We Should All Be Eating Animal Fat
Lard has had a tough old time of it. It’s such a slippery word and one that’s become part of any weight-related pejorative; just ask the bullying likes of Berlusconi. Even when’s it not consigned to the book of insults on more than one occasion, it’s certainly been condemned to the inauspicious role of last-ditch lube. Hardly whispers healthy din-dins, does it?
But like a greased up, brow-beaten heavyweight spilling sweat on to the canvas and painting a Jackson Pollock with his blood, lard is back. The white stuff is up and out of its corner, throwing punches and knocking out the naysayers once and for all. But it’s not just lard—beef dripping is making a comeback, too.
Earlier this month, a beef dripping was selected as a 2014 Top 50 Food at the Great Taste Awards. Plucked from 10,000 entries from the UK and Ireland, James Whelan Butchers’ Beef Dripping was called “an absolute showstopper” by the 400-strong judging panel, made up of food critics, chefs, cooks, and producers.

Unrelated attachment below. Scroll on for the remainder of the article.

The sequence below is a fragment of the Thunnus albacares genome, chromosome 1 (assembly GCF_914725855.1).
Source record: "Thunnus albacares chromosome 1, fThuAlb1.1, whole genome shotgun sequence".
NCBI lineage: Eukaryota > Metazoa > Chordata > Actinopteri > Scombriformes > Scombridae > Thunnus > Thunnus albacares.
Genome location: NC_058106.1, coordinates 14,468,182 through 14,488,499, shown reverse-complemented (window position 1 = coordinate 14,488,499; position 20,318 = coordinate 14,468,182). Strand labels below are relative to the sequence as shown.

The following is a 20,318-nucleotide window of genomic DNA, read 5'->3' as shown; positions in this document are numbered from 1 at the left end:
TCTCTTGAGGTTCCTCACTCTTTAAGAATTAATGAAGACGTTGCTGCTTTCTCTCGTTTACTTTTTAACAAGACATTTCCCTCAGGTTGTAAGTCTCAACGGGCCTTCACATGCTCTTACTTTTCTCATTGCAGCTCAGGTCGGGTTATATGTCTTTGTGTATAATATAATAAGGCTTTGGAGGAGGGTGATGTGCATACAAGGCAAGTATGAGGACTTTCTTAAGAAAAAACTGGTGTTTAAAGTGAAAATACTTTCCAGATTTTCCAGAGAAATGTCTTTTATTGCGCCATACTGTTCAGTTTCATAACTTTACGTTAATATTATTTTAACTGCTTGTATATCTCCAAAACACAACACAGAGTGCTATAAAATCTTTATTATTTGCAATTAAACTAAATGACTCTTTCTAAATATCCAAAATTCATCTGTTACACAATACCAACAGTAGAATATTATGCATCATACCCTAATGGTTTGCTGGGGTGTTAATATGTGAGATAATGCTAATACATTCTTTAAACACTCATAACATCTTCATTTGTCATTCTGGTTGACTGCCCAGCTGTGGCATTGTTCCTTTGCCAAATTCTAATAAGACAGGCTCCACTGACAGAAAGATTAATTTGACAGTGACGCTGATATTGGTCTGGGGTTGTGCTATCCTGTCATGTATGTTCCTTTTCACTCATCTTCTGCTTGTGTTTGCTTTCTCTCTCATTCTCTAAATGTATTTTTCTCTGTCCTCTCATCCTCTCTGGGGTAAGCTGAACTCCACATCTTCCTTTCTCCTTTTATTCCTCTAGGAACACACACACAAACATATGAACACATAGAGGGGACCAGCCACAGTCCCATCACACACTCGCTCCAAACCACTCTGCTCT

Dripping and lard have a rich history in the UK. In the 50s and 60s, dripping would be kept in a jar by the stove, much like olive oil is today. It was commonly used by fish-and-chip shops, and was a key ingredient in household cooking for deep-frying, sautéing, and baking. As the rat race descended upon us all, the need for quick, convenient shopping coupled with the drop-off of local butchers paved the way for the growth of commercial oils—particularly vegetable—in dripping’s and lard’s place.
For our generation, lard is exactly that—something confined to the annals of time. Dripping sandwiches are just another groan-inducing wives’ tale alongside walking 18 miles to work with one shoe on and visits to the headmaster’s office for a close encounter with a birch. It’s not our heritage, it’s not our food. When beef dripping butcher Whelan says, “It’s the taste of my childhood”, it’s exactly that—his, not ours.Read more here